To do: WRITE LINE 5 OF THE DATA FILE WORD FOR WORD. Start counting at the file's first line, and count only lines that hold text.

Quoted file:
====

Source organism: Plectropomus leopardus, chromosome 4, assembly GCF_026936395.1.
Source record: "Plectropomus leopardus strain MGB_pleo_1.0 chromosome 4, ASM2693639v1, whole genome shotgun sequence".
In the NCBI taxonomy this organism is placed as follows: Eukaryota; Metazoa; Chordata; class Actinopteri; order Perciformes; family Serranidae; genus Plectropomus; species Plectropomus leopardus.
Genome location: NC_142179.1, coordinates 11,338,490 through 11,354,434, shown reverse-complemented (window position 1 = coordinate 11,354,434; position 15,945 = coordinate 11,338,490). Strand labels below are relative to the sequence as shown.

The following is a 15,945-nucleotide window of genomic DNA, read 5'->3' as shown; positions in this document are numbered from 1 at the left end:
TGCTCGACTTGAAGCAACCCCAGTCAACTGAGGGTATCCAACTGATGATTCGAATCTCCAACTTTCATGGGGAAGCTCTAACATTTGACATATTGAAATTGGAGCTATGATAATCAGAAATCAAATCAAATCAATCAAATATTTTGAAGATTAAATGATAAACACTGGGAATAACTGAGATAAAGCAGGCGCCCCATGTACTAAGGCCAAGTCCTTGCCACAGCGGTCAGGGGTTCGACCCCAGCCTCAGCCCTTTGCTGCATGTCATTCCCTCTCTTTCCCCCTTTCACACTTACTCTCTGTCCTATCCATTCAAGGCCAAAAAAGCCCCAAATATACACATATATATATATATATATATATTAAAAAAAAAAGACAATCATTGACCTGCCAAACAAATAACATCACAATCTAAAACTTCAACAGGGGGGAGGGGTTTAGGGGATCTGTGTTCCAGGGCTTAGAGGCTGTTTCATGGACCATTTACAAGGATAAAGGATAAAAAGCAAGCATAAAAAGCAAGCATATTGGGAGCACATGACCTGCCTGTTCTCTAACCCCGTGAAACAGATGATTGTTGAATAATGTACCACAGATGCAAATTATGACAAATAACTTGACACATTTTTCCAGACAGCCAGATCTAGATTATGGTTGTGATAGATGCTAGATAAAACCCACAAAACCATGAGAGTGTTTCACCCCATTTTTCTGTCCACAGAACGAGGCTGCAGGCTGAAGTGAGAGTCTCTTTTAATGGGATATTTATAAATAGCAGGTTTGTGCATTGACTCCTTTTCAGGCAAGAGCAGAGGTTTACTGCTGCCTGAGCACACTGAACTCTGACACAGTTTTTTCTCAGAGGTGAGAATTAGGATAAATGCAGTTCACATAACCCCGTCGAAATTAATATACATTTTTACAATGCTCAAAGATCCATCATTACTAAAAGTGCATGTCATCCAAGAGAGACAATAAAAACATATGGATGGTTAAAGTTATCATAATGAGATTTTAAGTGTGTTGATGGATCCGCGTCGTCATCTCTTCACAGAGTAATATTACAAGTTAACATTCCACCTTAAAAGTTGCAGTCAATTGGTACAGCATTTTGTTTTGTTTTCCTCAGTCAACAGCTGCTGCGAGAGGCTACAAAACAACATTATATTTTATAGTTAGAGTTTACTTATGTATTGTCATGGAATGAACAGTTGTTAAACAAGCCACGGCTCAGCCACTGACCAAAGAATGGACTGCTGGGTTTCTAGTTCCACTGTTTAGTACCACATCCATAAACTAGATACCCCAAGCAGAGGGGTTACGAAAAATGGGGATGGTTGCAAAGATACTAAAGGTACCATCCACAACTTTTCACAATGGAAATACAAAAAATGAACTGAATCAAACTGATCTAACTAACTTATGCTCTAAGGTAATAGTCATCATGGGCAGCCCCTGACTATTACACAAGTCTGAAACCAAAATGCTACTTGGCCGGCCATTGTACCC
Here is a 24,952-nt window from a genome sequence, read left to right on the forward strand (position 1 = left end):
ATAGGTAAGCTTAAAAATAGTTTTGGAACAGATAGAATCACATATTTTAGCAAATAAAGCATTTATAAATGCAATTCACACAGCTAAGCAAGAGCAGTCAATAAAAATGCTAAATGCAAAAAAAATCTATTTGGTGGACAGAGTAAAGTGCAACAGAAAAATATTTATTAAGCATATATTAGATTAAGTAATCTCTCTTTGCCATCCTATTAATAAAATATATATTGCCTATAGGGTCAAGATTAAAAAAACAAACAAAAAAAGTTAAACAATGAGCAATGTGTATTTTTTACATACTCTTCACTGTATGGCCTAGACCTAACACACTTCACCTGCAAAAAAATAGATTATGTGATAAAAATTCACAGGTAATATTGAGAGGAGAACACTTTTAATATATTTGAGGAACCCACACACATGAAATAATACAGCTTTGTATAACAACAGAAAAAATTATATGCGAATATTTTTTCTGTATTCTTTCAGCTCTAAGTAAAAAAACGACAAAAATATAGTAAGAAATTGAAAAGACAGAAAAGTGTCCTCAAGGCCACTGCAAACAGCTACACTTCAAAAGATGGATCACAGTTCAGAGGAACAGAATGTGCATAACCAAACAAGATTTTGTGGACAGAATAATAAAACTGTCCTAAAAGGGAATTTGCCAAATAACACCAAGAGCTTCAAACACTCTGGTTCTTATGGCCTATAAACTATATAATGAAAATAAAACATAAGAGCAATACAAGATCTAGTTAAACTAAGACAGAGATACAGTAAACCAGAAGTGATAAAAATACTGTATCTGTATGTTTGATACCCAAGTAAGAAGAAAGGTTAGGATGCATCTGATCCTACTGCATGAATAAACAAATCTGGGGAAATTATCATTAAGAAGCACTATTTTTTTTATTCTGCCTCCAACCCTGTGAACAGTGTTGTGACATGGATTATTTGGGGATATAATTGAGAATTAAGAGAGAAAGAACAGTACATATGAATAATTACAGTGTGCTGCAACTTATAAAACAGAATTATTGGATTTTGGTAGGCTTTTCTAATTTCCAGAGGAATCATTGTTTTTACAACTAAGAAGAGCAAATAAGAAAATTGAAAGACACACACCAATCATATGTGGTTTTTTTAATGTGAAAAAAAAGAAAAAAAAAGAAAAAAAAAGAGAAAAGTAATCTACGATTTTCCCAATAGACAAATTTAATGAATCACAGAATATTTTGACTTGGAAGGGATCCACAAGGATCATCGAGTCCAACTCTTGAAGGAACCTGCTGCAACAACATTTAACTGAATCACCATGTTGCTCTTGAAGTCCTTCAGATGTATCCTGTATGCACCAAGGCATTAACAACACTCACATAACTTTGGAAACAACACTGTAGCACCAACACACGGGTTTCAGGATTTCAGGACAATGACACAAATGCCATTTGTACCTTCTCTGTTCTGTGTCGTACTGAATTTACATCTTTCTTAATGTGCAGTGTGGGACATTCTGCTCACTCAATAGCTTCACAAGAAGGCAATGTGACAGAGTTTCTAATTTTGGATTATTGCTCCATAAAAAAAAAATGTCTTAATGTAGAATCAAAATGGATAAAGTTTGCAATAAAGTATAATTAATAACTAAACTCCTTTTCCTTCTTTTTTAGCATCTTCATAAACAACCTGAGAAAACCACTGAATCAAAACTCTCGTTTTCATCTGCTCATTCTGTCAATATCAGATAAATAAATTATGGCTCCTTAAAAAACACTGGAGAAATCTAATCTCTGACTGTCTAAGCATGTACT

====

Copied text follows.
The following is a 15,945-nucleotide window of genomic DNA, read 5'->3' as shown; positions in this document are numbered from 1 at the left end: